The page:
On April 25, Chris and Julie Ramsey’s Nissan crossover was plugged into the electric vehicle charging station on Connaught Drive.
Their car, a 2022 Nissan Ariya, stands out: besides the BF Goodrich 39-inch fat tires and the Iridium “sat-comms” dome atop their roof, stickered on the rig’s copper sidepanels are the words “POLE TO POLE ELECTRIC VEHICLE EXPEDITION.”
As a UNESCO Heritage site, and at the intersection of the world-famous Icefields Parkway and the TransCanada Yellowhead highway, Jasper sees plenty of unique rides roll through town.
Many of those vehicles are expedition-worthy; increasingly-more are electricity-powered. Rare is the automobile that is both. And, until Tuesday, no driver that came through Jasper could say they had come by way of the planet’s magnetic north pole, and that they had just driven to the top of the globe without an internal combustion engine (although their support team did).
That claim is Aberdeen, Scotland’s Chris and Julie Ramsey’s. And theirs alone.
“This is the toughest thing we’ve done,” Chris Ramsey said, recalling a terrifying day of driving their EV over thawing arctic sea ice, northeast of Nunavut’s Cambridge Bay. “Unfortunately, we’ve had zero time to soak anything in.”
Such is the life of a cross-country, all-terrain, marathon driving team—although the couple is quick to point out the Pole to Pole EV Expedition is not a race. Instead, they say their epic journey is one of discovery, learning and hope—an opportunity to show the potential of EVs while inspiring people wanting to take climate change action.
“The aim is to demonstrate the capability of EVs to the wider public,” Chris said.
They’ve got their work cut out for them in Alberta. Although EV charging infrastructure is expanding, the Yellowhead highway has been called a “wasteland for EVs,” and the province is still far behind neighbouring British Columbia, in terms of rolling out fast-charging infrastructure. Compared to the UK, where the Ramseys come from, the country on a whole has a lot of catching up to do.
“I naively assumed Canada would be ahead of the EV game,” Julie said. “I was taken aback by the lack of chargers from Yellowknife to Edmonton, in particular.”
They were also taken aback by Canada in other, more positive ways. Seeing a polar bear in the wild was one such instance. But another was when their car was almost out of juice in High Level, Alberta, where the EV chargers were unfortunately down, and the townsfolk rallied to save the Ramseys’ day, eventually plugging the vehicle in through an adapted dryer socket, at the back of a Canadian Tire.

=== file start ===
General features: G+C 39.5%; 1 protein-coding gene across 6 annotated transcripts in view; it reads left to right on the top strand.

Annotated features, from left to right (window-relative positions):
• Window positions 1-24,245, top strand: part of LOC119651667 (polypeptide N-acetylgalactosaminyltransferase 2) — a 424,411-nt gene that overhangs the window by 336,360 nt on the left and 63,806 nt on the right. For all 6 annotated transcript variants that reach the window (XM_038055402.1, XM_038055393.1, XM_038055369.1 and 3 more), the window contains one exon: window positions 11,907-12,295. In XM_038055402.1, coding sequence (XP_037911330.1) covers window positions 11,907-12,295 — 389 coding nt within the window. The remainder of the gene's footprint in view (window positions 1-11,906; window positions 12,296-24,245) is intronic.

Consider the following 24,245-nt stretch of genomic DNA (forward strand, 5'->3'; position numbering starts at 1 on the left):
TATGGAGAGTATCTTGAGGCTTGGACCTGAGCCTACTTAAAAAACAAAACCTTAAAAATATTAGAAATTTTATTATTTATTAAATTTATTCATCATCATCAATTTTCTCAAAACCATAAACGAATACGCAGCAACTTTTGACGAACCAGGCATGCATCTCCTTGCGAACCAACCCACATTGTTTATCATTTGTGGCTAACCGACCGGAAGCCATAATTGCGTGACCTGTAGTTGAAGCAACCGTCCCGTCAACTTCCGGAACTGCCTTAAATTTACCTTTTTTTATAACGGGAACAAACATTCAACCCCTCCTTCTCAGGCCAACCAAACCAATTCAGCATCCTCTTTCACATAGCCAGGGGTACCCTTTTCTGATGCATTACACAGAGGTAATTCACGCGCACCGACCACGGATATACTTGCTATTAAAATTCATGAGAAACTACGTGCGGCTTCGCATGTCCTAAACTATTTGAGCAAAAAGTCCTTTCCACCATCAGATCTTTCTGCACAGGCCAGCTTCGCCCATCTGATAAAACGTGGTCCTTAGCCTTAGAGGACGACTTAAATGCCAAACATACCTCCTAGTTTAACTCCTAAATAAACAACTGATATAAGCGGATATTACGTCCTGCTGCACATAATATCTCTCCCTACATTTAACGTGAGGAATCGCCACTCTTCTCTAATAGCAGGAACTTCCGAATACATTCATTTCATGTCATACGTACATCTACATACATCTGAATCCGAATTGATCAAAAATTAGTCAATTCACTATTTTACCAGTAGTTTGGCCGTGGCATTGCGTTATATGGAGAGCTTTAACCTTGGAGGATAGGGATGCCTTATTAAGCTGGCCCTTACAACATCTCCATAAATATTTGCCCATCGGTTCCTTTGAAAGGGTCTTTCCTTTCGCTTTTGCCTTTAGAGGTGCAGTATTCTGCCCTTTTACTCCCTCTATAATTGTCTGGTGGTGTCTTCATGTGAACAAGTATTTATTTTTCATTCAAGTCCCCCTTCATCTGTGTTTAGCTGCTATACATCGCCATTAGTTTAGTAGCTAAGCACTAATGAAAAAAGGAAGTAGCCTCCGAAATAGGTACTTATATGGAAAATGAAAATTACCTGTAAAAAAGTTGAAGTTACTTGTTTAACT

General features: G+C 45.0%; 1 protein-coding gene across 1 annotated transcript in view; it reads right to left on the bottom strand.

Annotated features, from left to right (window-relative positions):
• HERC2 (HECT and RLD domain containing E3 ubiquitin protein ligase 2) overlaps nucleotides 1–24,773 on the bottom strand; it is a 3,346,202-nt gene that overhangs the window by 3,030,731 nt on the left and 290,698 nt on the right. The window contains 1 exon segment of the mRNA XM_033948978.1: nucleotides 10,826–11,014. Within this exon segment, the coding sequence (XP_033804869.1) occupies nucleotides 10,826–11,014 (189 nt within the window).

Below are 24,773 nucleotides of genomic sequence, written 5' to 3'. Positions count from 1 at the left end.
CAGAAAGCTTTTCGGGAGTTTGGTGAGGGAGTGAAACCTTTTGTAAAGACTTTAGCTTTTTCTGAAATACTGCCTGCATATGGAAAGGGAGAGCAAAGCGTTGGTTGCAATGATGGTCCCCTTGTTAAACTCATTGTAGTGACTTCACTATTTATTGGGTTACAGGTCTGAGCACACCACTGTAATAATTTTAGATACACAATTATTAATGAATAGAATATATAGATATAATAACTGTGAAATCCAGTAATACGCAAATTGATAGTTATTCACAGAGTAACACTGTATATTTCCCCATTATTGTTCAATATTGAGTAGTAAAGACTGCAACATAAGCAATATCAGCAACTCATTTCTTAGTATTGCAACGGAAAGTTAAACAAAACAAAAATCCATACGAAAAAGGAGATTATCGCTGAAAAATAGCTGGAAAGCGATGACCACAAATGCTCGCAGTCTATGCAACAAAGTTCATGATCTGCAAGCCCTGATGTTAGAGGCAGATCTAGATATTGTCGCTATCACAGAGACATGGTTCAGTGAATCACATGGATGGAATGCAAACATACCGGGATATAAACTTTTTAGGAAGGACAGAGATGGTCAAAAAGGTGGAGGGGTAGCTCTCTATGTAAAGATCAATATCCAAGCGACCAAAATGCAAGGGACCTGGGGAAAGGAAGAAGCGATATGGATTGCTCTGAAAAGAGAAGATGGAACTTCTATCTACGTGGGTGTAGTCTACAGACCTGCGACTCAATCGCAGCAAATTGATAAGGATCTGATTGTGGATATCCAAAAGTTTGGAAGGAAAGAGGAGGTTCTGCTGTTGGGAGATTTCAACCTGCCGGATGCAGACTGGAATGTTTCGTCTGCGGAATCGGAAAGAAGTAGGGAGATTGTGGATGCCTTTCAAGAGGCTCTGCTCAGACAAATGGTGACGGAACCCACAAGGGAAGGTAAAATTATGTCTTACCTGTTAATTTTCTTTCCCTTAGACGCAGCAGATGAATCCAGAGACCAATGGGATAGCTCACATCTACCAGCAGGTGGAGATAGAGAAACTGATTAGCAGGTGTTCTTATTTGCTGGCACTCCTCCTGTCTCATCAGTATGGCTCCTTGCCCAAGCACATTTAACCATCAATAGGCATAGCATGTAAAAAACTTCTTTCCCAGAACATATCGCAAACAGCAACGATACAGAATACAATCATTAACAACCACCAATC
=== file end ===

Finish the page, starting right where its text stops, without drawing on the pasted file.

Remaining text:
“It was that small town friendliness you hear about,” Julie said.
Sometimes clichés are true. Other times, however, a myth needs busting. In imagining the Pole to Pole Expedition, the Ramseys wanted to discredit common misconceptions about EVs—the most typical ones being that EVs don’t have enough range, and that they don’t work in the cold. Face still red with arctic wind burn, Chris rebuts those fallacies.
“EVs are capable, they’re reliable and they can go for long distances, although it’s certainly more challenging in minus-39 degree Celsius temperatures,” he said.
The proof is in the pictures: images of their EV crawling over snow-covered pressure ridges on arctic sea ice; parked under aurora borealis at the Arctic Circle; and pulling up to the place where scientists have determined where the earth’s magnetic north pole would have been in 1823—a place which has, until now, only been accessed by human, canine or fossil fuelled-power. Like they did in 2017 when they finished the 10,000 mile Mongol Rally in a Nissen LEAF, the Ramseys are shattering EV preconceptions.
“We’re demonstrating that EVs are not what people think they are,” Chris said. “Make no mistake, this is a proper adventure.”
How else would you describe plodding along over roadless tundra for eight days? Or driving over a massive, frozen but thawing lake, hoping the ice is thick enough that your car doesn’t break through? Or keeping the heat off inside the car in sub-zero temperatures to eek out every drop of range of the car?
“We are pushing the car and ourselves to the limit,” they said.
To the couple’s delight, they haven’t had to literally push the car—they’ve had no breakdowns, save for a sheared steering rack when they bottomed out on a sharp rock (“you can blame the driver,” Chris joked). That strong track record bodes well for navigating whatever dirt, mud, snow or otherwise hazard-covered roads that North and South America—not to mention Antarctica—are going to throw at them.
Follow the Pole to Pole EV Expedition on Instagram and Twitter as they set their sights on phase two of their mission: to become the first people to drive an EV to the south pole. They also graciously accept donations.